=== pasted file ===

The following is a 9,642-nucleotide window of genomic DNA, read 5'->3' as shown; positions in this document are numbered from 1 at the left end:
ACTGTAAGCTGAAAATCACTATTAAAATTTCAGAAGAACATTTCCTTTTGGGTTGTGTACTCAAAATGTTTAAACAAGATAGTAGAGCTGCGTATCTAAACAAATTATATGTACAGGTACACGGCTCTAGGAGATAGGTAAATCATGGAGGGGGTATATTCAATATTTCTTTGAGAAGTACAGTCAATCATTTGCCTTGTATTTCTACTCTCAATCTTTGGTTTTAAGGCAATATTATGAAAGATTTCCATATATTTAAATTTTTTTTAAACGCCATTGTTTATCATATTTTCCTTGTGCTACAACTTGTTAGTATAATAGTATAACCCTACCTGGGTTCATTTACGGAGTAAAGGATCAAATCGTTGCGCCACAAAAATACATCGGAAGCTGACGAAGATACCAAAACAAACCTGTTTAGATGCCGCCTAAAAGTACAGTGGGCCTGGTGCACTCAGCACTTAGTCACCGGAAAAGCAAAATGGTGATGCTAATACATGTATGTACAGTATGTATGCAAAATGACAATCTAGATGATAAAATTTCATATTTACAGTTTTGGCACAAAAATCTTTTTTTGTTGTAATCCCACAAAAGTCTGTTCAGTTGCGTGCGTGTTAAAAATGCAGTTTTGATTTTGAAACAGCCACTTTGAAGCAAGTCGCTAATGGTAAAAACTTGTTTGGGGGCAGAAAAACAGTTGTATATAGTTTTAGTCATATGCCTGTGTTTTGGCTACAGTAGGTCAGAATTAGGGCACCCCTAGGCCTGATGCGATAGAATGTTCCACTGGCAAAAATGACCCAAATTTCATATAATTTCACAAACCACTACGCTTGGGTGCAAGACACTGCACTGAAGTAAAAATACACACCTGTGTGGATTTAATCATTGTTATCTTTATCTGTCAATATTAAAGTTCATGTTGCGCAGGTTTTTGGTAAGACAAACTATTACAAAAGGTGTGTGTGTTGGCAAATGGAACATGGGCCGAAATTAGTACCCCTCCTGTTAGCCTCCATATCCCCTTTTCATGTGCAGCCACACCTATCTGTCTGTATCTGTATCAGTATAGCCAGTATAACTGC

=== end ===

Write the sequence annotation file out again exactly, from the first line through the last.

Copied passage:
The following is a 9,642-nucleotide window of genomic DNA, read 5'->3' as shown; positions in this document are numbered from 1 at the left end:
ACTGTAAGCTGAAAATCACTATTAAAATTTCAGAAGAACATTTCCTTTTGGGTTGTGTACTCAAAATGTTTAAACAAGATAGTAGAGCTGCGTATCTAAACAAATTATATGTACAGGTACACGGCTCTAGGAGATAGGTAAATCATGGAGGGGGTATATTCAATATTTCTTTGAGAAGTACAGTCAATCATTTGCCTTGTATTTCTACTCTCAATCTTTGGTTTTAAGGCAATATTATGAAAGATTTCCATATATTTAAATTTTTTTTAAACGCCATTGTTTATCATATTTTCCTTGTGCTACAACTTGTTAGTATAATAGTATAACCCTACCTGGGTTCATTTACGGAGTAAAGGATCAAATCGTTGCGCCACAAAAATACATCGGAAGCTGACGAAGATACCAAAACAAACCTGTTTAGATGCCGCCTAAAAGTACAGTGGGCCTGGTGCACTCAGCACTTAGTCACCGGAAAAGCAAAATGGTGATGCTAATACATGTATGTACAGTATGTATGCAAAATGACAATCTAGATGATAAAATTTCATATTTACAGTTTTGGCACAAAAATCTTTTTTTGTTGTAATCCCACAAAAGTCTGTTCAGTTGCGTGCGTGTTAAAAATGCAGTTTTGATTTTGAAACAGCCACTTTGAAGCAAGTCGCTAATGGTAAAAACTTGTTTGGGGGCAGAAAAACAGTTGTATATAGTTTTAGTCATATGCCTGTGTTTTGGCTACAGTAGGTCAGAATTAGGGCACCCCTAGGCCTGATGCGATAGAATGTTCCACTGGCAAAAATGACCCAAATTTCATATAATTTCACAAACCACTACGCTTGGGTGCAAGACACTGCACTGAAGTAAAAATACACACCTGTGTGGATTTAATCATTGTTATCTTTATCTGTCAATATTAAAGTTCATGTTGCGCAGGTTTTTGGTAAGACAAACTATTACAAAAGGTGTGTGTGTTGGCAAATGGAACATGGGCCGAAATTAGTACCCCTCCTGTTAGCCTCCATATCCCCTTTTCATGTGCAGCCACACCTATCTGTCTGTATCTGTATCAGTATAGCCAGTATAACTGC